It is precisely because of the above symptoms that people displaying Gestalt-dominant processing are found to be “atten-
tion deficit”. Attention Deficit Disorder is assessed by having a person perform a series of sequential tasks, any one of which the person can do easily. However, people suffering from A.D.D. will not be able to complete the series of tasks, not because they cannot perform them, but rather, because they lose concentration or are easily distracted.

Much less common than Gestalt dominance is Logic dominance in decision-making processing. People who access their Gestalt functions poorly, but have good access to Logic functions are the “true dyslexics” by standard psychological definition. That is, they display the following four behavioral symptoms:

Logic Dominance in Mental Processing (Dyslexia):

* cannot spell or do so entirely phonetically by putting letters together to “sound” like the word is said.
* have great difficulty reading: Usually stumble over words, mis-read words, or just cannot “sound” words out. However, comprehension of what was read is often excellent.
* display dysrhythmia, an inability to clap or tap a tune.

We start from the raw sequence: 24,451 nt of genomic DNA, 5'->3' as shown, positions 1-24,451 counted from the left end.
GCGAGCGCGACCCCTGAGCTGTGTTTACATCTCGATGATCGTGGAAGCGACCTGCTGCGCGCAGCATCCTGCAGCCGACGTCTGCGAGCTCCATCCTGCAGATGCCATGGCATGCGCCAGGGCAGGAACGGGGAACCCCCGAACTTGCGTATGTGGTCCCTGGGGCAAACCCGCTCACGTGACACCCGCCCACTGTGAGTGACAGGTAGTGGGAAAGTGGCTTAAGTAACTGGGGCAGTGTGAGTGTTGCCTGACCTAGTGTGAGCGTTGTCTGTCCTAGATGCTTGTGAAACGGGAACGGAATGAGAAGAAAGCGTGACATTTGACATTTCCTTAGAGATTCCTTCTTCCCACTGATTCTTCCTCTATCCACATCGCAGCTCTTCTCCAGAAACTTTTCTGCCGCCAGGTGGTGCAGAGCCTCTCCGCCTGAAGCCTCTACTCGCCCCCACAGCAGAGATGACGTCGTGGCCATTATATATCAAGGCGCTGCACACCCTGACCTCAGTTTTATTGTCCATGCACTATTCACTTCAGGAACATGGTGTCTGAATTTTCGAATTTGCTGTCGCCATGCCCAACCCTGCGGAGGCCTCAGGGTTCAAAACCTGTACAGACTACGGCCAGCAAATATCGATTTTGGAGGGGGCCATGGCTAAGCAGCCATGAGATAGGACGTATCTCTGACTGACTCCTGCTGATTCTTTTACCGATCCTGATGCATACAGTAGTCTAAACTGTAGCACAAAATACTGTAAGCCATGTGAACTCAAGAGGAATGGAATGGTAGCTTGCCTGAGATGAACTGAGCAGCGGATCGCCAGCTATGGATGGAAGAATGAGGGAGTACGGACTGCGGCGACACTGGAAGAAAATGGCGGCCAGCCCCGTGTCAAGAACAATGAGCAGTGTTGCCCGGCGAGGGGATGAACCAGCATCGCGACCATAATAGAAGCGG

* are physically uncoordinated or “clumsy”.

In addition, these people are usually good at mathematics at least to the level of algebra, display good concentration, and
follow sequential directions well. However, they may have to be taught things that other people learn unconsciously.

The next most common type of learning difficulty after Attention Deficit Disorder or Gestalt Dominance is poor or limited
access to both Gestalt and Logic functions. This pattern is usually associated with a great deal of confusion in cerebral
processing and creates the greatest learning difficulties. If a person has good access to either Gestalt or Logic, but poor access to the opposite side functions, he can at least compensate with the functions he does access well! However, if their are major deficits in both Gestalt and Logic functions, then the ability of the brain to compensate for these deficits is extremely limited. The following behavioral symptoms result from this pattern of access:

Limited Access to both Gestalt and Logic Functions (Real Problems):
* language development often extremely delayed for age: For instance, an eight year old child that only recognizes 3 letters and 2 numbers.
* reading very delayed for age: Often difficulty even recognizing words, or word recognition a real struggle.
* spelling very delayed for age: Often cannot spell words with more than 3 or 4 letters.
* difficulty understanding numbers, even basic arithmetic: Often have difficulty with learning to count, concepts of adding and subtraction, knowing the days of the week, etc.
* no concentration or focus: Appears away with the “fairies”.
* person appears confused/lazy or just plain “slow mentally”: Often fairly apathetic and lethargic with no zest for life.

We generally only see these people as children in early adolescence. Because of the extreme nature of their learning dysfunctions these people have normally been dismal failures in school and have departed the academic scene by their early
teenage years.